When, in fact, as our pastor talked about a couple of months ago, faith is a way of life that encompasses all of these other things. Faith is not just an addition to the things of life that needs to be balanced in, but an essential, shaping element of life itself. It’s like food. “Life,” for those of us who live in the affluent west, does not get in the way of us eating three meals a day. In fact, we won’t let it. It doesn’t matter what’s going on with my life–how busy or stressed or discombobulated I am–I will have the meals I have every day. I need food to live.

Those of us who consider and struggle with the spiritual life have a hunger of a different sort–a spiritual hunger, if you will–but it’s easy for us to ignore the hunger or be unsure what it is or how to deal with it, because it does not manifest itself in hunger pangs and grumbly tummies. So to say, “Make it a meal,” is try to create a mental shift in perspective on the spiritual disciplines and to look at them as we would breakfast, lunch, or supper. We recognize that we need those meals and they just become a part of the essential elements of life–not an addition like work or meetings, but simply part of what it means to live day-to-day. Make the disciplines a meal.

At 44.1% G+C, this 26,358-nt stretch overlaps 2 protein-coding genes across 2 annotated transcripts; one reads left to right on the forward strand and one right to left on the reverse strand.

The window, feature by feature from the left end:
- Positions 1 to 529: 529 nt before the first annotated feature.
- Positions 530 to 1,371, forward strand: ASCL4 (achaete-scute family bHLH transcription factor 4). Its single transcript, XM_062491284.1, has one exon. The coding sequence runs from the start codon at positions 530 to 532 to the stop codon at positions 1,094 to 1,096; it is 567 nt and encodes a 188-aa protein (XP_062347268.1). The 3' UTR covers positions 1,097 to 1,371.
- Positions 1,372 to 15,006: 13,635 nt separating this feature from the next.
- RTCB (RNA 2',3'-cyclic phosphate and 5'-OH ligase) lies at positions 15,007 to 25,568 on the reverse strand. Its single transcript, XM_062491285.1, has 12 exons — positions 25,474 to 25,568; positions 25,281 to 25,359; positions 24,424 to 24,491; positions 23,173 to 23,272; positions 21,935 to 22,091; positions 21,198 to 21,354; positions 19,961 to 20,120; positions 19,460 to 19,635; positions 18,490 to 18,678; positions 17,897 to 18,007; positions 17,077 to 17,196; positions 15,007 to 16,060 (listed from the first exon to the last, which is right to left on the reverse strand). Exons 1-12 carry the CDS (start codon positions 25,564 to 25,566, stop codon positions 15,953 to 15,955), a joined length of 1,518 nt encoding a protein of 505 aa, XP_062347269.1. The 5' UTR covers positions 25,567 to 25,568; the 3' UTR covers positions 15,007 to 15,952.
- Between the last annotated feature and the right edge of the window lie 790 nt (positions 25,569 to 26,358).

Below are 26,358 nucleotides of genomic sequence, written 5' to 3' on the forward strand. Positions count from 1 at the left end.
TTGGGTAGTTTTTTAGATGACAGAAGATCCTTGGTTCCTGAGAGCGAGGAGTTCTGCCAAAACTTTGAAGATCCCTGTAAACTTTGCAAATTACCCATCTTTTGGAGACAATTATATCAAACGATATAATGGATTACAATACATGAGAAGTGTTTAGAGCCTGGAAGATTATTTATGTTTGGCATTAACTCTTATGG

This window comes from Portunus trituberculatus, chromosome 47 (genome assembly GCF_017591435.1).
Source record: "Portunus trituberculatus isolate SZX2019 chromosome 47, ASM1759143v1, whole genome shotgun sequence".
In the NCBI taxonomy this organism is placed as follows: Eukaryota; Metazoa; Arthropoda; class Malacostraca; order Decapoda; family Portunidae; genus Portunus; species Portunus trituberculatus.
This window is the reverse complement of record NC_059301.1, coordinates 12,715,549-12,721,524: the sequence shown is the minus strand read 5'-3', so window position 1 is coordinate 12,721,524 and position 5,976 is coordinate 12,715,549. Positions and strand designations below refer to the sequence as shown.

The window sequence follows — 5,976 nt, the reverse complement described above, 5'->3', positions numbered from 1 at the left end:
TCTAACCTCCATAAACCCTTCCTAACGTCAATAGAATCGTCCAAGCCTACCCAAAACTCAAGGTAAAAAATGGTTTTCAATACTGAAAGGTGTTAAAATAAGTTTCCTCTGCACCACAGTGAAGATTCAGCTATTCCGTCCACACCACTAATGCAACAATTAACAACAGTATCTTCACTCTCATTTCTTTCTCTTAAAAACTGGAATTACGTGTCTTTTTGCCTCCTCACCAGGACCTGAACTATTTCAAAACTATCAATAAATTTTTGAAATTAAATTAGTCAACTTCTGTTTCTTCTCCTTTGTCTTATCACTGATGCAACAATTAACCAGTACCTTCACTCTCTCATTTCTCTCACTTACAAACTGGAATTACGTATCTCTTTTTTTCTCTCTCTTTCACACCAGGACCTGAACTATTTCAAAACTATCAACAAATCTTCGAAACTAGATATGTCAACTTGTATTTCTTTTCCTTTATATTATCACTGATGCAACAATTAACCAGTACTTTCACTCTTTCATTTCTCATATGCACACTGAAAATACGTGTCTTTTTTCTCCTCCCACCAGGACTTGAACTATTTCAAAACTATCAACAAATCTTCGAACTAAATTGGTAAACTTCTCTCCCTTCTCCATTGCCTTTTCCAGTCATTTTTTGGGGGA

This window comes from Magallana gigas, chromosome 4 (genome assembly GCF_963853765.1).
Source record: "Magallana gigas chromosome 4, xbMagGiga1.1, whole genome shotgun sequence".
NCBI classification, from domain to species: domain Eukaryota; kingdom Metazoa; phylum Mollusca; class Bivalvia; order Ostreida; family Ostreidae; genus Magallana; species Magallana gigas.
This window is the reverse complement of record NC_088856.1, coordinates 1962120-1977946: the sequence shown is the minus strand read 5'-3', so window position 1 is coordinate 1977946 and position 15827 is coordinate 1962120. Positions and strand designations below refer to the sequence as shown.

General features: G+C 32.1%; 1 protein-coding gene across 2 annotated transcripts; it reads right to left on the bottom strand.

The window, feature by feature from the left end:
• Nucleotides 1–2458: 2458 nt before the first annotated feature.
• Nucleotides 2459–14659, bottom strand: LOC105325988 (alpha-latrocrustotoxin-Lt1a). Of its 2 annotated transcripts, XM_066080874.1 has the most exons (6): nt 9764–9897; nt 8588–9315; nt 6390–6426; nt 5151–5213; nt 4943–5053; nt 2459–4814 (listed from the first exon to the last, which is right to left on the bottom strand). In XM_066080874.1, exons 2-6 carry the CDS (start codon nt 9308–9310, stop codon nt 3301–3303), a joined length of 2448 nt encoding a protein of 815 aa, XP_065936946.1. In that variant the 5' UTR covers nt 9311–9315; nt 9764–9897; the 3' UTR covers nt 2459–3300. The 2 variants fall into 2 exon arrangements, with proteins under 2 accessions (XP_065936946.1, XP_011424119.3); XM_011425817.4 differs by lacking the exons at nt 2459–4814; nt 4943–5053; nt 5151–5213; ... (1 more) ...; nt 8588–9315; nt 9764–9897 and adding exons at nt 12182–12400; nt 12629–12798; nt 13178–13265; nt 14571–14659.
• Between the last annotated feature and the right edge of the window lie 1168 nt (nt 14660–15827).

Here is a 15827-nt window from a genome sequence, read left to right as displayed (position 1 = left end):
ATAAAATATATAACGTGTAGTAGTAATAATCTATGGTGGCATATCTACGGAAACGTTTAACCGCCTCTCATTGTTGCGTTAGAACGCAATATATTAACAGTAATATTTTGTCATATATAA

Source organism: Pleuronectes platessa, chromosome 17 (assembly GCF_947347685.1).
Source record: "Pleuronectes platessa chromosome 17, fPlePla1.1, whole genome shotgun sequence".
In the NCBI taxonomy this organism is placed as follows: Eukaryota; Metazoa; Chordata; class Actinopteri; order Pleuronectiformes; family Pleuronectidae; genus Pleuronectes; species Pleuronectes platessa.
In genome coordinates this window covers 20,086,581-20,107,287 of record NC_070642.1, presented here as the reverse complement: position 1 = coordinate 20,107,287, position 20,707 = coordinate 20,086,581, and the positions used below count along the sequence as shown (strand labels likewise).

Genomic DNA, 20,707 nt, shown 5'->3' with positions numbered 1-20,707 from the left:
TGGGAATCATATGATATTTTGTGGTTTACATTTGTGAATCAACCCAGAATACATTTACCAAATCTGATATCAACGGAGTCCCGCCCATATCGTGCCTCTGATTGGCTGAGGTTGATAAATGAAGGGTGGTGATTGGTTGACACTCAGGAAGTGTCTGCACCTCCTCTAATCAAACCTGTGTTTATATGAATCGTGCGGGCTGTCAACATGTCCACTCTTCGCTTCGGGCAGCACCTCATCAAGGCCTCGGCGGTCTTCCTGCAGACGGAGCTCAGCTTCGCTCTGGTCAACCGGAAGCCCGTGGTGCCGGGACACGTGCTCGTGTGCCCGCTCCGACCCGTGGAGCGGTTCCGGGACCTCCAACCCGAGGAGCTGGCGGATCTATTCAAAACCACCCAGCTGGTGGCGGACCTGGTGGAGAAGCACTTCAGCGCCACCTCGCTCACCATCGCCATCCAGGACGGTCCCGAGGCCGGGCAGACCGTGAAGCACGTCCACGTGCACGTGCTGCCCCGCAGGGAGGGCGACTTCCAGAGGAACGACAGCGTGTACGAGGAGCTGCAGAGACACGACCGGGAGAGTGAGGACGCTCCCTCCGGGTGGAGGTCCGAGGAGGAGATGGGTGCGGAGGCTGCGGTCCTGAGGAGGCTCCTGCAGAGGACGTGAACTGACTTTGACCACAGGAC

There are some others brewing in my head (such as “Do it. Now. Don’t think. Do it.”, which clearly needs an explanation), but what do you think of “Low-ball it” and “Make it a meal”? Am I off my rocker?


As a part of the MDiv (Master of Divinity – said like this) program, I am required to take a course called “Theology and Practice of Christian Spirituality and Formation”.  It is a class studying the reason for and use of the spiritual disciplines (such as fasting, solitude, silence, the prayer of examen, etc.)